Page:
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bunion

Bunions

Bunions are a very common problem. Generally they occur when the forefoot spreads and the big toe then deviates towards the other toes.

The prominent bone at the side of the big toe rubs against the shoe and the skin becomes reddened. Often a sac of fluid called a bursa may develop in the tissue overlying the prominent bone. This swelling, consisting of inflamed soft tissues and underlying prominent bone is what we call a ‘bunion’. If left untreated, they can be very painful.

  • Development of a firm bump on the outside edge of the foot at the base of the big toe
  • Redness, swelling or pain on the outside edge of the foot at the base of the big toe

Bunions tend to run in families. They are much more common in women.

Shoes with a narrow toe box and high heels do not account for the broadening but certainly contribute to the problem.

With age, the ligaments of the foot weaken in some people quicker than others, and the foot naturally broadens.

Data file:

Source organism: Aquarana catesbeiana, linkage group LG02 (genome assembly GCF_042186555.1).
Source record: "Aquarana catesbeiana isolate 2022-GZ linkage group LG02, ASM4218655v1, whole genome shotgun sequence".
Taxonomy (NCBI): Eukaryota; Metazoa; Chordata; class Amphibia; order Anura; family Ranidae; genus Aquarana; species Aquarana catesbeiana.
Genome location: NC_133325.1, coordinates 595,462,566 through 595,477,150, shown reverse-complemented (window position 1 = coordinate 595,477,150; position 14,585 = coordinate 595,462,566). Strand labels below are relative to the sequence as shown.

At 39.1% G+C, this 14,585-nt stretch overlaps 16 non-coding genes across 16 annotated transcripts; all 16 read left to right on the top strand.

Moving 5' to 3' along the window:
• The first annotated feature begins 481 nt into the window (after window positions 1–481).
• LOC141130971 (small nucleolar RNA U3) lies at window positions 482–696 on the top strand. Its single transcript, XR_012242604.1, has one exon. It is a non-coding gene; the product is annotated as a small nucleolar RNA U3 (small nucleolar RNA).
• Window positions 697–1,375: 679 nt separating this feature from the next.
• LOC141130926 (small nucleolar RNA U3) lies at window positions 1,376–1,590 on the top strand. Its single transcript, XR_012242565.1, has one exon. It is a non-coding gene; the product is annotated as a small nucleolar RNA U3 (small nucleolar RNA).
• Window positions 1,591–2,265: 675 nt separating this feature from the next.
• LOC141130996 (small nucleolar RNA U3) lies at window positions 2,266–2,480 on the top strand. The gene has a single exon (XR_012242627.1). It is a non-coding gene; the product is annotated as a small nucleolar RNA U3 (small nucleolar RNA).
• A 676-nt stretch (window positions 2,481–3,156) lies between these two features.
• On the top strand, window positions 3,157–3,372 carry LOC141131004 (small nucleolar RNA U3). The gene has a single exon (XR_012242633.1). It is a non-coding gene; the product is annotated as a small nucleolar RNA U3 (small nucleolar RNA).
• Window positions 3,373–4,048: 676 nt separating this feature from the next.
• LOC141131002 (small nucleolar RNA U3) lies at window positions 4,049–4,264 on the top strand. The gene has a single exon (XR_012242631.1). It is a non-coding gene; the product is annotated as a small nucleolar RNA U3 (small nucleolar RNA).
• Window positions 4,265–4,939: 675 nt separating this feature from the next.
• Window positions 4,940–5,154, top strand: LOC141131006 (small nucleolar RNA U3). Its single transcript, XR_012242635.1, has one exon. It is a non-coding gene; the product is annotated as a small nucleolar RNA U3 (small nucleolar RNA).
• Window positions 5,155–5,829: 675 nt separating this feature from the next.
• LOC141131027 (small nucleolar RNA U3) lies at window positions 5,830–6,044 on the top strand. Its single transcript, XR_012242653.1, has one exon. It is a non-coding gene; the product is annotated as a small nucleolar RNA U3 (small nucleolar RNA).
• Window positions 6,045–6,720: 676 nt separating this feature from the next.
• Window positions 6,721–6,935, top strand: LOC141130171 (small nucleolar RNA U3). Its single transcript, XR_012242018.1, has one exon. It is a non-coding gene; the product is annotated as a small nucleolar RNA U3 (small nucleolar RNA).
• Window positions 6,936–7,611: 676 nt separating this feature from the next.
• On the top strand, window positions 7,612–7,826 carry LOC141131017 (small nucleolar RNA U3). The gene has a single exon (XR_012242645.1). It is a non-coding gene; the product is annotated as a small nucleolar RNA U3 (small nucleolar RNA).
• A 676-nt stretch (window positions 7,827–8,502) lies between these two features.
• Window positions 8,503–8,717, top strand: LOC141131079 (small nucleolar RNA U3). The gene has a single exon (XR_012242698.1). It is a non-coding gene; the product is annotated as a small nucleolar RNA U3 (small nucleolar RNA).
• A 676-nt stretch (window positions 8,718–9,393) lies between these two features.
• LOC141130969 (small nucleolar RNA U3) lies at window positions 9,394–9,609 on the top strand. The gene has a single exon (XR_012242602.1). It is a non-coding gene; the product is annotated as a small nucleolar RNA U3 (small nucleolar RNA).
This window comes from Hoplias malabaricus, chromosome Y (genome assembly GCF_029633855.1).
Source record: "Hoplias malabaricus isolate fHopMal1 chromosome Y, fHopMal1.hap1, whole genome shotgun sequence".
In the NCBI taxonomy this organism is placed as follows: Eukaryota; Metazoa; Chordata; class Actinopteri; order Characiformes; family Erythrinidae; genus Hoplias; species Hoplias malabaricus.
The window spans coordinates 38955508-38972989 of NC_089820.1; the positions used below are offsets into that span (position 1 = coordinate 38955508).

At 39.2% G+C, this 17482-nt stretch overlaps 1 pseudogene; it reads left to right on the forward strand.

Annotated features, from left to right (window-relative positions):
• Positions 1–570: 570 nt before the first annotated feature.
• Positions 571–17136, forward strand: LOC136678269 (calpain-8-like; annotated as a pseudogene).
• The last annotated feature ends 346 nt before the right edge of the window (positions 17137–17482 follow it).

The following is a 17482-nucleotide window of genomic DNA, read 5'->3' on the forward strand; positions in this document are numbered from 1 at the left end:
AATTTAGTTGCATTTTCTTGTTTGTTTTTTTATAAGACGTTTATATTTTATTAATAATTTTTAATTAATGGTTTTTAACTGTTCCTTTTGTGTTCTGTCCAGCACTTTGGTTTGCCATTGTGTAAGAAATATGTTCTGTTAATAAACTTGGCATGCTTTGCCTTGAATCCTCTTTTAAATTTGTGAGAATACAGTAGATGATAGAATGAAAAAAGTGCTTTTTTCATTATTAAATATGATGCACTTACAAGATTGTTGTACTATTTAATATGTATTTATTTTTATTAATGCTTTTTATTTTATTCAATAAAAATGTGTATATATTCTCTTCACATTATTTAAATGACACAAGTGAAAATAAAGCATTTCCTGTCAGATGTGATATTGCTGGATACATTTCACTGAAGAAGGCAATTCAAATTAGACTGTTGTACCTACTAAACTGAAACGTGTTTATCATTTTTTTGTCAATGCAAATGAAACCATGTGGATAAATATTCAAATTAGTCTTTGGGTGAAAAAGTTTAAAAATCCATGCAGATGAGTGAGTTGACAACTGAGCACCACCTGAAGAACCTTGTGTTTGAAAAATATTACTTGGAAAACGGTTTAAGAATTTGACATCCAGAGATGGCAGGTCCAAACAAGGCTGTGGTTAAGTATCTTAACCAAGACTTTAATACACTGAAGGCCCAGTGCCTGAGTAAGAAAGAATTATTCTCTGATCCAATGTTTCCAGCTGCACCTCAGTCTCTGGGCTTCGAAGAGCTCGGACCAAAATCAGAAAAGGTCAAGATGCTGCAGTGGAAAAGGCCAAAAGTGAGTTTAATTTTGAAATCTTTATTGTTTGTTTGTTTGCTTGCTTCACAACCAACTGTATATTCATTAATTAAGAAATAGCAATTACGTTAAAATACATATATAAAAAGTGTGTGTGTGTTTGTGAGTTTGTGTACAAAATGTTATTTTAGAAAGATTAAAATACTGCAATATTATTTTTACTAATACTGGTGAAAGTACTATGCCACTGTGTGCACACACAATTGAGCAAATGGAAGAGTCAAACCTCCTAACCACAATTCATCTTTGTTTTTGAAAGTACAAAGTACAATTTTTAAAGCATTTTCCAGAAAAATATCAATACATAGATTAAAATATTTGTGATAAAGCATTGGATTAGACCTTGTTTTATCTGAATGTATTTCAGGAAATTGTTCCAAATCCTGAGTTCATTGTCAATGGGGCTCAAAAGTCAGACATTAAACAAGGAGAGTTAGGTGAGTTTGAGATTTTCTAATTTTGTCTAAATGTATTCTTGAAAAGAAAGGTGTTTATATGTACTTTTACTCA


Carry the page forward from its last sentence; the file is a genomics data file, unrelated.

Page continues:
Bunions are diagnosed through a physical exam by your doctor. A weight bearing X-ray may be requested to better understand the severity

There are essentially 2 modes of treatment.

Sensible shoes- wearing shoes with a broad toe and flat heels can be very helpful. If your bunion becomes inflamed and painful, apply ice packs several times a day to reduce swelling.
Surgical correction- there are several surgical procedures that are recommended, depending on the severity of the deformity.
Corrective procedures usually involve not only resecting the prominent bone but also realigning the big toe and narrowing the forefoot. Depending on the particular procedure used, screws or pins may be required in the foot. In most cases a bandage and a special post operative sandal is required for 6 weeks after surgery.



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